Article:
Click here for more news releases from Senator Uresti.

Child Abuse Prevention Month "Kick Off" Event
April 4th
1:00 pm

Join Senator Uresti for an event to raise awareness of child abuse and neglect.

Blue Ribbon Task Force Legislative Day at the Capitol
April 7th
9:00 am

Senator Uresti will host Blue Ribbon Task Force members at the Capitol.

Kids Day in the Park
April 18th
9:00 am

For the third year in a row, Senator Uresti will be teaming up with a number of other sponsors during Fiesta to bring the children of Bexar and the surrounding counties a fun filled day at San Pedro Park.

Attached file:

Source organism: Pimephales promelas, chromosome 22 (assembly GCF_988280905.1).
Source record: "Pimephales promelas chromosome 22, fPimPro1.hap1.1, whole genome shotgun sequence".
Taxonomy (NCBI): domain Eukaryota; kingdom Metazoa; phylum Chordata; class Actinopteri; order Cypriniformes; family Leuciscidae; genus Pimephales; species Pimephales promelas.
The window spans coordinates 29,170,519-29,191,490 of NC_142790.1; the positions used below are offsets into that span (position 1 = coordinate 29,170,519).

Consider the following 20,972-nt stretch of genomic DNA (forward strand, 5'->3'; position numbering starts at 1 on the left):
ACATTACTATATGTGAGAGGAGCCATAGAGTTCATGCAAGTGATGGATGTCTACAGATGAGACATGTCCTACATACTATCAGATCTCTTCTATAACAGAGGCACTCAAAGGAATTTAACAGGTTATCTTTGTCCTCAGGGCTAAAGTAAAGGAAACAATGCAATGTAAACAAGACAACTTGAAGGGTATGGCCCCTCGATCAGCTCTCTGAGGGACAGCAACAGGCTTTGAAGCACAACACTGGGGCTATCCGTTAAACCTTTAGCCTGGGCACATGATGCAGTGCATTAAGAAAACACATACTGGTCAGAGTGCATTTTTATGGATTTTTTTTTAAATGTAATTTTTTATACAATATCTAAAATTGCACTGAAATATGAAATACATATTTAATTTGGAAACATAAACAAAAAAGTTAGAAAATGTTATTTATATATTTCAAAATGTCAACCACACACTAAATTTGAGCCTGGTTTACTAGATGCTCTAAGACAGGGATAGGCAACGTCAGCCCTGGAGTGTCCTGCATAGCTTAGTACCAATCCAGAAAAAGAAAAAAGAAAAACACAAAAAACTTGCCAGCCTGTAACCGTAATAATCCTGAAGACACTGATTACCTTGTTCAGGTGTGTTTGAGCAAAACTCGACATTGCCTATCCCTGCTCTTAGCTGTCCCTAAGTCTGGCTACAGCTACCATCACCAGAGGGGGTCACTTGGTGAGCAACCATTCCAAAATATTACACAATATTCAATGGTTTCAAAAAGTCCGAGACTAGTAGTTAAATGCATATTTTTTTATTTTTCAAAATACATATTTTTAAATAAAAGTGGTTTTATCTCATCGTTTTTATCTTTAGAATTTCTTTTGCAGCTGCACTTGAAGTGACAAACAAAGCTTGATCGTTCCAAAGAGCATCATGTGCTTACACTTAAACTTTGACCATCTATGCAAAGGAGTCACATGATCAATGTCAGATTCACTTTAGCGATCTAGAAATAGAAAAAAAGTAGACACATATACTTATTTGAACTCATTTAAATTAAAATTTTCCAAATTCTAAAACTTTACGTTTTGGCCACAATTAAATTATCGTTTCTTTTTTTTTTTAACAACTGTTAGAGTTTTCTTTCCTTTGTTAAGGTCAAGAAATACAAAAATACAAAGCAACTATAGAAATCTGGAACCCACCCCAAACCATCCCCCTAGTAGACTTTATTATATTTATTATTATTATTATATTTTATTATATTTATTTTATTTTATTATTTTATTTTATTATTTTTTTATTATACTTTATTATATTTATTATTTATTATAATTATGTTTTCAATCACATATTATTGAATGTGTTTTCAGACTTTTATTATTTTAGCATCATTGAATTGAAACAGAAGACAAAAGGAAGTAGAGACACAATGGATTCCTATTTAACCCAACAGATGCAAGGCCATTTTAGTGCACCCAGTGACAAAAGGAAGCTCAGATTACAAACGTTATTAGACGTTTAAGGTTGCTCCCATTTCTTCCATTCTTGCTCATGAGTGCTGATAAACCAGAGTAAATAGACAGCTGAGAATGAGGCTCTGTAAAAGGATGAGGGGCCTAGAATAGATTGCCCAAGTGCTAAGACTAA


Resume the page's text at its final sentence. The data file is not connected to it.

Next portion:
San Antonio District Office
Falcon International Bank
2530 SW Military Drive
Suite 103
San Antonio, Texas 78224
210.932.2568
Toll Free 1.800.459.0119
Fax 210.932.2572

Eagle Pass District Office
Maverick County Courthouse
501 Main Street
Suite 114
Eagle Pass, Texas 78852
830.758.0294
Fax 830.758.0402

Pecos District Office
Reeves County Courthouse
100 East 4th Street
Suite 100
Pecos, Texas 79772
432.447.0270
Fax 432.447.0275

Capitol Office
P.O. Box 12068
Capitol Station
Austin, Texas 78711
512.463.0119
Fax 210.932.2572

©2008 Carlos Uresti Campaign  •  A.M. Hernandez, Treasurer  •  P.O. Box 240431  •  San Antonio, Texas  •  78224
www.carlosuresti.com